once and again
Everybody has one, the show that was canceled too soon. You fall in love with a series, but the general public doesn't and then the giant axe comes-a-fallin'. You write to the network, you send nuts, candy bars, photos, whatever, you start an online petition and everything prove futile.
But, shows have beat cancellation years after they were buried! 'Futurama' recently rose from the dead, so why can't our favorite canceled series also get a reprieve?
We named the ones we miss the most and why, plus a pitch to get them back (some more serious than others).
Both a first season and a complete series edition of the Emmy-winning comedy, which premiered on Fox in 1997, are scheduled for a release date yet to be determined.
But while we're more than willing to shell out 130 bucks for the complete series, the news only reminded us of other shows that are still awaiting the proper DVD treatment.
So listen up, studios: Here are seven TV shows we're dying to see on DVD.
The HBO show has just picked up Evan Rachel Wood, who will play a vampire queen in the second season. You know, she sort of has that vampire look to her. Or rather, the goth look I imagine a female vamp might have. I think she'll be great in the role.
Wood's character is the Queen of Louisiana, a 400-year-old vampire who rules over the undead residents of the Bayou State. She's a pivotal character in Books 2 and 3 of the Sookie Stackhouse novels on which the series is based (loosely, some would say).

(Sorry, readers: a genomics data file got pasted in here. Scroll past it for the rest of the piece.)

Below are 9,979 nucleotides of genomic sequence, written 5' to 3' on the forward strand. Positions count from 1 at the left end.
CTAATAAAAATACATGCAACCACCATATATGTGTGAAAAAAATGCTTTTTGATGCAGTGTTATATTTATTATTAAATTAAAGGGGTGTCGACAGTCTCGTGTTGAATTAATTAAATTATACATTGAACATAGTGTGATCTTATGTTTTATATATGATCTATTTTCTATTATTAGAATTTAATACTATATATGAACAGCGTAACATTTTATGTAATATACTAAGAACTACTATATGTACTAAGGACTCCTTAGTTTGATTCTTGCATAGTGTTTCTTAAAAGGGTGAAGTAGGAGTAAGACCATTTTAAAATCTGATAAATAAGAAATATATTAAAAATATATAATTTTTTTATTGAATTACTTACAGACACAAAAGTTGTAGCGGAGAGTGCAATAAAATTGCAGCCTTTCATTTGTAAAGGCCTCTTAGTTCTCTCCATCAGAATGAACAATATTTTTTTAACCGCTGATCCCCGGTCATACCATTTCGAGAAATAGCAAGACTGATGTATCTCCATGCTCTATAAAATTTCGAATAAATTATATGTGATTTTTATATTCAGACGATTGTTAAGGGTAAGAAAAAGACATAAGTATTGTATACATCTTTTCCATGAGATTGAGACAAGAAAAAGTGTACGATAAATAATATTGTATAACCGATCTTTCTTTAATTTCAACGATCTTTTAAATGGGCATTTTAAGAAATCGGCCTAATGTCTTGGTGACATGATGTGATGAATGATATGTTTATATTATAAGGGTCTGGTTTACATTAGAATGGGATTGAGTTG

But this isn't any old list – our Top 40 TV Shows of the '90s is just the first in a new series of countdowns in which we'll put our AOL Television seal of approval on the top 40 series of every decade.
Every other month we'll tackle another decade, going all the way back to the '50s, to recall the best comedies (hello 'Lucy'), the best prime-time soaps (do you remember who shot JR?), the best cop shows, animated series and groundbreaking TV shows.
So kick off 50 years of silver-screen bests with the greatest shows of the '90s, including everyone from 'Beavis,' 'Buffy' and 'Simpsons' to 'Freaks and Geeks' and teens on the 'Creek.'
This will be third time someone has made a go of adapting the film for television. I can't help but think think of this as a more serious Charmed. Will the male antagonist, played by Jack Nicholson in the film, remain throughout the series, or will he just be an early problem dealt with by the three witchy leads? Considering Friedman's resume also includes the horridly under-appreciated Jack and Bobby and the brilliant Once and Again, there are a lot of ways she could go with this.
As I'm sure you've heard by now quarterlife was a huge failure on network television. Those of you who read my unfavorable review of the show last week know that I didn't see much of a future for the show anyway and yet, I feel that the show was still treated unfairly by the people in charge, i.e. NBC.